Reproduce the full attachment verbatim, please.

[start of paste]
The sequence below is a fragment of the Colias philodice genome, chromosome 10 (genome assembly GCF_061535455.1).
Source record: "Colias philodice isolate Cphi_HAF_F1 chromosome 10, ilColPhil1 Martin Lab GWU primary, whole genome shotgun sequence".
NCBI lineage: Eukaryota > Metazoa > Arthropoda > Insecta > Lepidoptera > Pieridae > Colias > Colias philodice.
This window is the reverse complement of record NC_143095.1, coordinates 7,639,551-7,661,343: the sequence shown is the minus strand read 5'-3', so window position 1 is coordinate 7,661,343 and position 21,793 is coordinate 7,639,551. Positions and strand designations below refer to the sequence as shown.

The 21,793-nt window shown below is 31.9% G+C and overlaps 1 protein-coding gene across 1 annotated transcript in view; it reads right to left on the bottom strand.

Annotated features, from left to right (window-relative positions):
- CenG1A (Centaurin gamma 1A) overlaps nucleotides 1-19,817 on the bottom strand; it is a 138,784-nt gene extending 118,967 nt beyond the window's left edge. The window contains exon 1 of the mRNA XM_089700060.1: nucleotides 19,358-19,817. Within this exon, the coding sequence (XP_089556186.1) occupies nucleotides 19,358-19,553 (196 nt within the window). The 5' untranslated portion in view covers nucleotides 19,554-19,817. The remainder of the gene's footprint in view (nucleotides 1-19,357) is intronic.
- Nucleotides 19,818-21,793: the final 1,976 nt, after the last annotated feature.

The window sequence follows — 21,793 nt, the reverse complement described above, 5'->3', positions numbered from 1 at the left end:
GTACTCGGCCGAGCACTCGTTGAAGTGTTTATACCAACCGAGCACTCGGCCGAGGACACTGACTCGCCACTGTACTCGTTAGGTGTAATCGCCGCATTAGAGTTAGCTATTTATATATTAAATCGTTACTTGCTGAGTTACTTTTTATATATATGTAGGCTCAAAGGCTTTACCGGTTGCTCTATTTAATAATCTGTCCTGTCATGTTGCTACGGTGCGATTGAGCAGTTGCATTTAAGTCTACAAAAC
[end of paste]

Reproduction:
The sequence below is a fragment of the Colias philodice genome, chromosome 10 (genome assembly GCF_061535455.1).
Source record: "Colias philodice isolate Cphi_HAF_F1 chromosome 10, ilColPhil1 Martin Lab GWU primary, whole genome shotgun sequence".
NCBI lineage: Eukaryota > Metazoa > Arthropoda > Insecta > Lepidoptera > Pieridae > Colias > Colias philodice.
This window is the reverse complement of record NC_143095.1, coordinates 7,639,551-7,661,343: the sequence shown is the minus strand read 5'-3', so window position 1 is coordinate 7,661,343 and position 21,793 is coordinate 7,639,551. Positions and strand designations below refer to the sequence as shown.

The 21,793-nt window shown below is 31.9% G+C and overlaps 1 protein-coding gene across 1 annotated transcript in view; it reads right to left on the bottom strand.

Annotated features, from left to right (window-relative positions):
- CenG1A (Centaurin gamma 1A) overlaps nucleotides 1-19,817 on the bottom strand; it is a 138,784-nt gene extending 118,967 nt beyond the window's left edge. The window contains exon 1 of the mRNA XM_089700060.1: nucleotides 19,358-19,817. Within this exon, the coding sequence (XP_089556186.1) occupies nucleotides 19,358-19,553 (196 nt within the window). The 5' untranslated portion in view covers nucleotides 19,554-19,817. The remainder of the gene's footprint in view (nucleotides 1-19,357) is intronic.
- Nucleotides 19,818-21,793: the final 1,976 nt, after the last annotated feature.

The window sequence follows — 21,793 nt, the reverse complement described above, 5'->3', positions numbered from 1 at the left end:
GTACTCGGCCGAGCACTCGTTGAAGTGTTTATACCAACCGAGCACTCGGCCGAGGACACTGACTCGCCACTGTACTCGTTAGGTGTAATCGCCGCATTAGAGTTAGCTATTTATATATTAAATCGTTACTTGCTGAGTTACTTTTTATATATATGTAGGCTCAAAGGCTTTACCGGTTGCTCTATTTAATAATCTGTCCTGTCATGTTGCTACGGTGCGATTGAGCAGTTGCATTTAAGTCTACAAAAC